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Learning to Spell - A Challenge for Elementary Students With LD

Page 4 of 5

By Linnea C. Ehri, Ph.D.

Memorizing the Spellings of Irregular and Long Words

In languages with a higher degree of spelling regularity, such as Spanish, it is much easier for a student to figure out the correct spelling of an unfamiliar word. But in English, a speller must encounter, notice, and pronounce specific words to remember how to spell them. As noted earlier in this article, the same phoneme may be spelled one way in some words and another way in other words, for example, the long /a/ sound in "mail" versus "male," or the /s/ sound in "sit" versus "city."

It is especially hard for a student to guess the spellings of longer words correctly. One reason is that a long word may contain letters that are not heard in its pronunciation. A common example is the "schwa" vowel in unstressed syllables, which is pronounced like the sound "uh," for example, the last two syllables in med-i-cine. It is harder to remember these letters when they do not represent their proper, distinctive sounds. Other cases of letters that are not heard in pronunciations are doubled consonants, for example, those in "difficult" or "dessert"; and vowels that precede "r" within a syllable, for example "ar" in "collar" and "or" in "color."

There are strategies a teacher or parent can use to help students remember the spellings of some longer words, for example by:

  •  Creating special ways of saying the words by pronouncing each syllable as it is spelled. This allows a student to hear more of the letters and gives him a better match between letter and sound for connecting the spelling to a pronunciation in memory. For example, the normal pronunciation of chocolate is "choc-lut," but a spelling pronunciation might be "choc - o - late."
  • Helping a student to "flag" unexpected letters in memory, that is, to add a footnote in memory signaling that a particular letter is silent, for example, the "t" in "listen," the "w' in "sword," the "l" in "talk." One way to do such flagging is to single out and discuss the strange letter, as would be done in Step 5 of the "Storing Words in Memory" exercise above.
  • Pointing out to the student other words that have the same silent letters or letter patterns in words that the student already knows, for example, "talk," "walk," and "chalk"; or "should," "would," and "could." Finding groups of words with the same pattern and even the same silent letter across patterns helps the student identify a source of spelling regularity, which aids memorization.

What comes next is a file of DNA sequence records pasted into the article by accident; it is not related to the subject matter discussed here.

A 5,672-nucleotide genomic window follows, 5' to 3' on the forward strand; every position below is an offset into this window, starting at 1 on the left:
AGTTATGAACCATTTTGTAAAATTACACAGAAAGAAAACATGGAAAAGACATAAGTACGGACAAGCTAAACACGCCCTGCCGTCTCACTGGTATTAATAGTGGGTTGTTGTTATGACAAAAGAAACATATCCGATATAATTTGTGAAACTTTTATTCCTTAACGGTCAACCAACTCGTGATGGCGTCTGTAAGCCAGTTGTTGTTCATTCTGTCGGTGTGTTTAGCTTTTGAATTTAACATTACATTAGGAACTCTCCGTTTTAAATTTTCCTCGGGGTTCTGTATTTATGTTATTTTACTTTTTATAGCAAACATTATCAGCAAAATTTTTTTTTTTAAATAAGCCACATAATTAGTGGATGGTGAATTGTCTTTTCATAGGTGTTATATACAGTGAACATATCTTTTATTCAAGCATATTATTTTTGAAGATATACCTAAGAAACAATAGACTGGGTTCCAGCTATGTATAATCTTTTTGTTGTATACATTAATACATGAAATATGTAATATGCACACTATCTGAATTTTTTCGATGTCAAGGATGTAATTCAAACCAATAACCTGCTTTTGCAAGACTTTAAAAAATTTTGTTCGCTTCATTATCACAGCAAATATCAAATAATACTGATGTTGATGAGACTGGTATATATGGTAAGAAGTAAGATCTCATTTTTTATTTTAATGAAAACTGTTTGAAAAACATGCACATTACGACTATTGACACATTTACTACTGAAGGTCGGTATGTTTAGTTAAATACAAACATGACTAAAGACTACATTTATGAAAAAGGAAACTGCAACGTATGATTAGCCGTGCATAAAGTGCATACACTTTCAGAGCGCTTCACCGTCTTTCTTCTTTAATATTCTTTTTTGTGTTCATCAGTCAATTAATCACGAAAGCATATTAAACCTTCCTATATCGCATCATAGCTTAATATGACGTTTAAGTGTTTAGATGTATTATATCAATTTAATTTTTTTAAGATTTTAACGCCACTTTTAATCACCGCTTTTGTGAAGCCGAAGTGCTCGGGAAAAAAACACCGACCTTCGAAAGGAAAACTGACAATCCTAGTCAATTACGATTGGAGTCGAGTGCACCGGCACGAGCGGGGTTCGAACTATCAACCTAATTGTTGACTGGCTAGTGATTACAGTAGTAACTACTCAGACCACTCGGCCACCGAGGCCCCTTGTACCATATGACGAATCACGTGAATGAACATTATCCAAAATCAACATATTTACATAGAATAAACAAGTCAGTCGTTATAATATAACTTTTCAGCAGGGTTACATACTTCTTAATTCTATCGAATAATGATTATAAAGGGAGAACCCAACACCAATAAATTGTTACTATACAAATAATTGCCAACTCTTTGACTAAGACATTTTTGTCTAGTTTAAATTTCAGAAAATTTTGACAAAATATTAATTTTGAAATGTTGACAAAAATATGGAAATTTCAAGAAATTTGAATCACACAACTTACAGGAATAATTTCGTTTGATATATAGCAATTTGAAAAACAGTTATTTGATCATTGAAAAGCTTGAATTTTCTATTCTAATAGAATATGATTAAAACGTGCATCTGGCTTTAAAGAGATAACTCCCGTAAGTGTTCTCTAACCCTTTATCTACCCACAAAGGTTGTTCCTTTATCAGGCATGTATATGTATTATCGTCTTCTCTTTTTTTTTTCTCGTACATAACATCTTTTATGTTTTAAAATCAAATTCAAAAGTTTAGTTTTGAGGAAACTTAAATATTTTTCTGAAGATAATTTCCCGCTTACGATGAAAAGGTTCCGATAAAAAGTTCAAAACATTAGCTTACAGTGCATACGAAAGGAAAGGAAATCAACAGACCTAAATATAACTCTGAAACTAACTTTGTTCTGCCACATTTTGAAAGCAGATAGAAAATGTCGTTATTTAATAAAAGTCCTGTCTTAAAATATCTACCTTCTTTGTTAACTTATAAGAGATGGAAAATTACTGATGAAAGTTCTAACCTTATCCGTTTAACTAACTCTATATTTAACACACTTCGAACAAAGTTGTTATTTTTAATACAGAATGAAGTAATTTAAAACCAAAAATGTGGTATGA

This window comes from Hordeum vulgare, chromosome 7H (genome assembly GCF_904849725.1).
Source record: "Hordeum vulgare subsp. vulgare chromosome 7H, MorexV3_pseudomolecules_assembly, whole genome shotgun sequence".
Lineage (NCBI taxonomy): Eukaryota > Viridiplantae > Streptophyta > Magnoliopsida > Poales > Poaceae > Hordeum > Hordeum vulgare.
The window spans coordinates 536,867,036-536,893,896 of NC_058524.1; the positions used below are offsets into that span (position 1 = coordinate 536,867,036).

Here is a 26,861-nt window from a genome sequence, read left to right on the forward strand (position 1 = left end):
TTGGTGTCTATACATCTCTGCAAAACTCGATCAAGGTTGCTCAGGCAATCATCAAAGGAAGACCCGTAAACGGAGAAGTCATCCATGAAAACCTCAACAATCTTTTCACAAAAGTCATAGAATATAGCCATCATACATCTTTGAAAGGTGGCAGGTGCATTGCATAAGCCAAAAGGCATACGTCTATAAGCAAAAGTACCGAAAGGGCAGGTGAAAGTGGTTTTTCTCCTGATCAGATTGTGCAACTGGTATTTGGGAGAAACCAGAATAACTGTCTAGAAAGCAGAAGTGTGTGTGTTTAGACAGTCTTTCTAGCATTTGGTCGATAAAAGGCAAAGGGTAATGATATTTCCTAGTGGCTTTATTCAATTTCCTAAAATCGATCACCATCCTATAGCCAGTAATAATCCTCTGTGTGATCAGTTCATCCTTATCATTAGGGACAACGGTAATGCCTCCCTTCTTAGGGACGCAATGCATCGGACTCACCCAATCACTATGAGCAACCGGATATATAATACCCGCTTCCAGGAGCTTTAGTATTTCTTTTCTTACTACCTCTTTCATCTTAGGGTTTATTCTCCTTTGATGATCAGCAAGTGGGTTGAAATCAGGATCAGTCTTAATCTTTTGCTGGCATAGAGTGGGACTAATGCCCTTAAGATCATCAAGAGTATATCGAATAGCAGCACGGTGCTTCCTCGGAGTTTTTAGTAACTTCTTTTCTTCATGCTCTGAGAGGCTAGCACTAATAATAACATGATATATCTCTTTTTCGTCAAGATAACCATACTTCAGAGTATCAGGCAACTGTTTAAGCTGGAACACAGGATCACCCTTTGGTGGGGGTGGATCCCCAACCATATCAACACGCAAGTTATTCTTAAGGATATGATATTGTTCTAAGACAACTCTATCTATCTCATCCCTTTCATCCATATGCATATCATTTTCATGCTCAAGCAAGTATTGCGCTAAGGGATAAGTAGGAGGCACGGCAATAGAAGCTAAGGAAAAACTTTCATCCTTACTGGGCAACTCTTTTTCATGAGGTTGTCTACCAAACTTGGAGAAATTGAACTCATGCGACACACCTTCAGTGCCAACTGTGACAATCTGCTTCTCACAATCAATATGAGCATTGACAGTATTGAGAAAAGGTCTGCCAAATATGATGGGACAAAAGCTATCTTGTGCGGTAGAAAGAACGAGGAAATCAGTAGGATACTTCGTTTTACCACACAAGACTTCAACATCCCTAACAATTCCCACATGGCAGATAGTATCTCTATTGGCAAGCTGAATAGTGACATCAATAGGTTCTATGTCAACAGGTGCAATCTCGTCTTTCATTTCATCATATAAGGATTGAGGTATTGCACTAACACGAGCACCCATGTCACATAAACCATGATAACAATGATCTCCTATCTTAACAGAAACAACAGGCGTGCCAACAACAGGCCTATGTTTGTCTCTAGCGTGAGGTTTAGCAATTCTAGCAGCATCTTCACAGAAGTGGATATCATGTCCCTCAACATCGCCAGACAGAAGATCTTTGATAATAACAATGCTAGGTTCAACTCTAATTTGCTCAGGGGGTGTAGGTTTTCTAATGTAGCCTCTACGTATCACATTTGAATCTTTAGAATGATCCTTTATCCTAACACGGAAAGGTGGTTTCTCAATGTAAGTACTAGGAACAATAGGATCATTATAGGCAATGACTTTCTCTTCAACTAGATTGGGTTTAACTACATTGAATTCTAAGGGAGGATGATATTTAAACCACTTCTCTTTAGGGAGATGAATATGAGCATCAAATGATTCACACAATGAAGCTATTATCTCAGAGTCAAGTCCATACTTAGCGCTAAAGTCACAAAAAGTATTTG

Finally, spelling should always be included as part of vocabulary learning because research has shown that spellings help a student secure the pronunciation and meaning of a new vocabulary word in memory1. To take advantage of this, a teacher or parent should not only provide a definition but also should show and analyze the spellings of a new vocabulary word when a student asks about its meaning.

How Parents Can Help

To summarize, in the primary grades, spelling instruction should provide a foundation for remembering spellings that includes:

  • knowing how to divide a word into its phonemes
  • knowing the  basics about how a letter or pair of letters corresponds to a phoneme-the "letter-sound system"
  • learning about regularities in spelling

Young students with LD need these foundational skills to remember spellings of simpler words that predominate in their reading and writing lessons. As a student advances through the grades, the words he needs to spell become more complex.  Without a solid foundation and without continued instruction in word spellings and regularities, a student will have difficulty sustaining strong spelling skills as he progresses through school.

Parents can help their children become better spellers. Of course, how much help you can provide depends on your own spelling skills.  It is not unusual for the parent of a child with spelling problems to have those problems as well. If this is your situation, you may want to encourage the school to increase efforts to help your child build spelling skills or you may request that the teacher provide spelling exercises for your child to practice at home. Or you might seek help for your child from a private tutor with expertise in spelling instruction.

If your child's school does not teach spelling as part of comprehensive literacy instruction, you might join with other interested parents to persuade the school or school district to include explicit, systematic instruction in spelling in its literacy curriculum throughout the elementary grades.


Comments from GreatSchools.org readers

01/23/2012:
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08/24/2009:
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